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Remarks on Departure for Houston, Texas, and an Exchange With Reporters

May 07, 1999

The President. Good morning. Tomorrow I will be visiting some of the communities that were so terribly damaged by the tornadoes this week. Our thoughts and prayers are with the people of Oklahoma, Kansas, and Texas, with the people of Tennessee who also endured terrible storms and destruction.

Before I leave, I'd like to make comments on a couple of other matters. First, on the new economic report issued today: We received more good news for our working families. Unemployment is 4.3 percent, with 234,000 new jobs added last month alone. African-American unemployment is at its lowest level on record. And real wages, after declining 4.3 percent in the 12 years before I took office, have now risen over 6 percent in the last 6 years. The American economy continues to see a remarkable combination of strong growth, job creation, and low inflation. Our economic strategy continues to be the right strategy for prosperity, and it is the one we should follow as we work to strengthen Social Security and Medicare for the 21st century.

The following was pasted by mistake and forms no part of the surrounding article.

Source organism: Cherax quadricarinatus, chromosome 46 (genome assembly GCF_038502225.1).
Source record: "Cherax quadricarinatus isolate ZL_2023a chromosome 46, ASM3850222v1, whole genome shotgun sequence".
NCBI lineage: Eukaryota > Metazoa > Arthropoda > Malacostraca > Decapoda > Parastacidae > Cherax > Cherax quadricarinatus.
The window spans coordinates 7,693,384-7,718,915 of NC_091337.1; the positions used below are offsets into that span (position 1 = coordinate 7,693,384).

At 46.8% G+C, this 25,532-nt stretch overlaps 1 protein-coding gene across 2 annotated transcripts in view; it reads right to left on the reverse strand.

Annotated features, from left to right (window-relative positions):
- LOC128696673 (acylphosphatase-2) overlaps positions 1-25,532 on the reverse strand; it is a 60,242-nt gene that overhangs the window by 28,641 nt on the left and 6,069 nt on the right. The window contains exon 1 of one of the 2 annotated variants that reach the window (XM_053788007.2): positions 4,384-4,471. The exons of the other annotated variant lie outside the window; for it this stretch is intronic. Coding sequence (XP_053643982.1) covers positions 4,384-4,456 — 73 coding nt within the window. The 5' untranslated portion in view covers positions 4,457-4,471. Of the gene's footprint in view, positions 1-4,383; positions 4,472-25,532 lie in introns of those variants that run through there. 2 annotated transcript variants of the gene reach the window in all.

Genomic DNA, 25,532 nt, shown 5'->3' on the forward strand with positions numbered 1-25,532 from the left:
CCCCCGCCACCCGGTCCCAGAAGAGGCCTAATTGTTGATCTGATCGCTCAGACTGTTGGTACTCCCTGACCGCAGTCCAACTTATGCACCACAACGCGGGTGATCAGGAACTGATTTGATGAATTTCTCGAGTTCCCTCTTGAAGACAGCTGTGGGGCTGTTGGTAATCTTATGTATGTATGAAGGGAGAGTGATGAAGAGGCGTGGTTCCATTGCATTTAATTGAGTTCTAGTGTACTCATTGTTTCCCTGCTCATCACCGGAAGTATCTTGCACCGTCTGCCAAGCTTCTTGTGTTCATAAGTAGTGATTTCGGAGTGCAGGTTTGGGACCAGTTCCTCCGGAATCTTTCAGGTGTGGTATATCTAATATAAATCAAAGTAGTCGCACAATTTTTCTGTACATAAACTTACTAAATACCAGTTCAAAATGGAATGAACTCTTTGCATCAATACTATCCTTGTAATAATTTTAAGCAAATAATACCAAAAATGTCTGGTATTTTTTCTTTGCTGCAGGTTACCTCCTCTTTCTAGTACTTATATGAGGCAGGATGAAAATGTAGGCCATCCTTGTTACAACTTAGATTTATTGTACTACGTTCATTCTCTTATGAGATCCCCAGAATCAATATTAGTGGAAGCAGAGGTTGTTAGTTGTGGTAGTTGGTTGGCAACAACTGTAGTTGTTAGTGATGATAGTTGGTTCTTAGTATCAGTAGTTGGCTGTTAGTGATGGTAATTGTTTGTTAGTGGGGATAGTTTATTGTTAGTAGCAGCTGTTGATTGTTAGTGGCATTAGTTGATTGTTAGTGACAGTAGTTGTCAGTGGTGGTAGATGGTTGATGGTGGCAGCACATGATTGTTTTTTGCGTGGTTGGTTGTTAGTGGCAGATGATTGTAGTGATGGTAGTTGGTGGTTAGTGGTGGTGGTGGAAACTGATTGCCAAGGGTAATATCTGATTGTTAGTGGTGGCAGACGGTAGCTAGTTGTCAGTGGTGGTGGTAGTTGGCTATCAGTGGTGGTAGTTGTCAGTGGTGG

It's worth remembering that the move from economic stagnation to sustained prosperity is not the only turnaround our Nation has seen in the last 6 years. We also see the crime rate falling, the welfare rolls falling, the teen pregnancy rate falling, drunk driving going down, a host of other social ills now easing, even though for so long they seemed destined only to worsen.

The American people, in homes and communities all across this country, are working hard at the grassroots level to turn around every one of these social problems, and others are doing their part. That is the kind of national commitment we need to protect our children from violence. I believe, more than anything else, we need a grassroots effort which involves every single American, from the White House down to the smallest community, a national campaign that draws out everyone's commitment, all our resources, and depends upon everyone taking responsibility.